Then this time around came around. A man by the name of Barack H. Obama took to the world stage and rocked it like the Kennedys, the Beatles, Elvis, and Grand Master Flash and the Furious Five all rolled into one. There was no doubt in anyone’s mind that if the blatantly right man for the job somehow won, things were going to be quite different going forward. The game was going to be played by a new set of rules. Those who had strongly cared about government in the past continued to do so, but those who had scarcely paid attention before were now also engaged. Obama was not the first black man or the first minority or the first person under 50 or the first dynamic speaker ever to run for president. What he was, what he is, continues to be written in the history books. We’re only in the early chapters of those books, at the beginning of what surely has the potential if not guarantee to be greatness. We sense that great change is coming once again. What that change will be isn’t really clear. I'm not holding out hope for those 40 acres and a mule. Not much beyond disappointment may even occur, if only because there is so very much for this particular presidency to live up to. Time will tell as it always does. But for now, the sense of promise and potential is overwhelming, and all things seem possible even if we don’t actually understand what is meant by all things. What we do know is that a black man became president, not even one with a WASPY name, and if that could happen who knows what might take place next. Condominiums on the moon? Moving sidewalks? Flying cars? Robot maids? A cure for aging and antidote to death? A diet pill that works fantastically for 100% of the people 100% of the time, with no side effect other than increased libido? A pill that enables 80 year old men to get it on whenever they wish? Oh yeah, we already got that one. The New York Jets winning another Super Bowl? That’s what Obama’s election felt like – as if the future, at least the first part of it, had truly, finally arrived.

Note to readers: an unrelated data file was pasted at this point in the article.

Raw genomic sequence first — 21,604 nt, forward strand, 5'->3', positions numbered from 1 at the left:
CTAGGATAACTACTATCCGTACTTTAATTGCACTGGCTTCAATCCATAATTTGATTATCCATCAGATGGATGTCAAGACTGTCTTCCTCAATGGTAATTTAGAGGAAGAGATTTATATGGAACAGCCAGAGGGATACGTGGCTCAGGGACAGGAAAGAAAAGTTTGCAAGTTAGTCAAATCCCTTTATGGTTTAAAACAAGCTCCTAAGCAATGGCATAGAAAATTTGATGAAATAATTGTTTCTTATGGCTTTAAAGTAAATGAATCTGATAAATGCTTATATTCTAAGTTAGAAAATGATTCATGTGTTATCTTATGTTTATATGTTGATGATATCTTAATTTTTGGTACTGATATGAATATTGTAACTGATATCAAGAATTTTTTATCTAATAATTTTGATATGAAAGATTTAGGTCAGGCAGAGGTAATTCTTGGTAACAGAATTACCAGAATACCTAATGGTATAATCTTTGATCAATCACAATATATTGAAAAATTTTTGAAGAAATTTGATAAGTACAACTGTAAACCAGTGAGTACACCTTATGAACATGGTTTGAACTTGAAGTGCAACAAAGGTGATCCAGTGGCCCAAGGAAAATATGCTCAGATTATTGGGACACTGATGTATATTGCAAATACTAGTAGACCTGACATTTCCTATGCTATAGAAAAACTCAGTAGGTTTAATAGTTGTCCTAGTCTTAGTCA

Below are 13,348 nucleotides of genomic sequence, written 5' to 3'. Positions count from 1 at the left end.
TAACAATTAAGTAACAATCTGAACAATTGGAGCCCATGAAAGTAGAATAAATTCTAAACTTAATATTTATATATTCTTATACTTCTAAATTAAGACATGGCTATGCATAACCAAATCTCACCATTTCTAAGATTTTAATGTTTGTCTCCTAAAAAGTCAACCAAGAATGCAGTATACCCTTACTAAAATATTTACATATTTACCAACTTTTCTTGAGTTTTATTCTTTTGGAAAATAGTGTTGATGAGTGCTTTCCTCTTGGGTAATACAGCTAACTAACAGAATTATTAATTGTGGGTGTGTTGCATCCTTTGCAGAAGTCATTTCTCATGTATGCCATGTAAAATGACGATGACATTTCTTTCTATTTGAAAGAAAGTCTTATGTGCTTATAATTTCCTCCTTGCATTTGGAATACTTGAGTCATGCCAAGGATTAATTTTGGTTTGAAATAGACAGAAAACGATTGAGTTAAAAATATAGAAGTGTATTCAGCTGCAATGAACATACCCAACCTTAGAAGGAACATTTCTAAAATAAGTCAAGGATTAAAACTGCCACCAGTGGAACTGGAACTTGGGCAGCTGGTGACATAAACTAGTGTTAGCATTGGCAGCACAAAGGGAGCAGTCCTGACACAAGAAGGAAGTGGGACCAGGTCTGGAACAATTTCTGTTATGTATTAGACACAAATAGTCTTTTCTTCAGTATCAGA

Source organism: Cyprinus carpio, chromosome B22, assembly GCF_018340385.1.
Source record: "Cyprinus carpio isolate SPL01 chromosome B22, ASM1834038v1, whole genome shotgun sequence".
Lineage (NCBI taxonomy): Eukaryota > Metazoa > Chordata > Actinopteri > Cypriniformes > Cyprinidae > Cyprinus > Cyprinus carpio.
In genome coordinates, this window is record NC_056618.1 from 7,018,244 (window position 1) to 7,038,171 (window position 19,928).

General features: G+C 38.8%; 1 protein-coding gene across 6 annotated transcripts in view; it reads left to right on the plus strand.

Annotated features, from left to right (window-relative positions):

I've been asked by a number of people to describe the experience of being in DC on the day Barack Obama was sworn in. What did it feel like to be standing for hours among millions in the blistering cold in our nation’s capital to watch the inauguration of our new president, our great black of skin but colorless of soul hope? How did it feel to be there with three of my four siblings partaking in such a historical moment? How did it feel to know the moment would have occurred whether we were there to share in it with the masses or not, whether we had each done our small part by voting for him or not, but we had chosen to come nonetheless because it seemed senseless to be anyplace else? How did it feel the day after the day honoring Martin Luther King Jr. to believe the dreamy vision he had spoken of shortly before his death was by all appearances at last being realized? How did it feel to know that if my daughter ever asks me where I was on the day Obama became president and the future perhaps became the present, I will be able to say – I was right there with him, in body as well as spirit?
It felt great.
- Roy Pickering
Author of Patches of Grey -http://www.amazon.com/exec/obidos/ASIN/0578005816/ref=nosim/porfessionalp4-20
and Feeding the Squirrels - http://www.synergebooks.com/ebook_feedingthesquirrels.html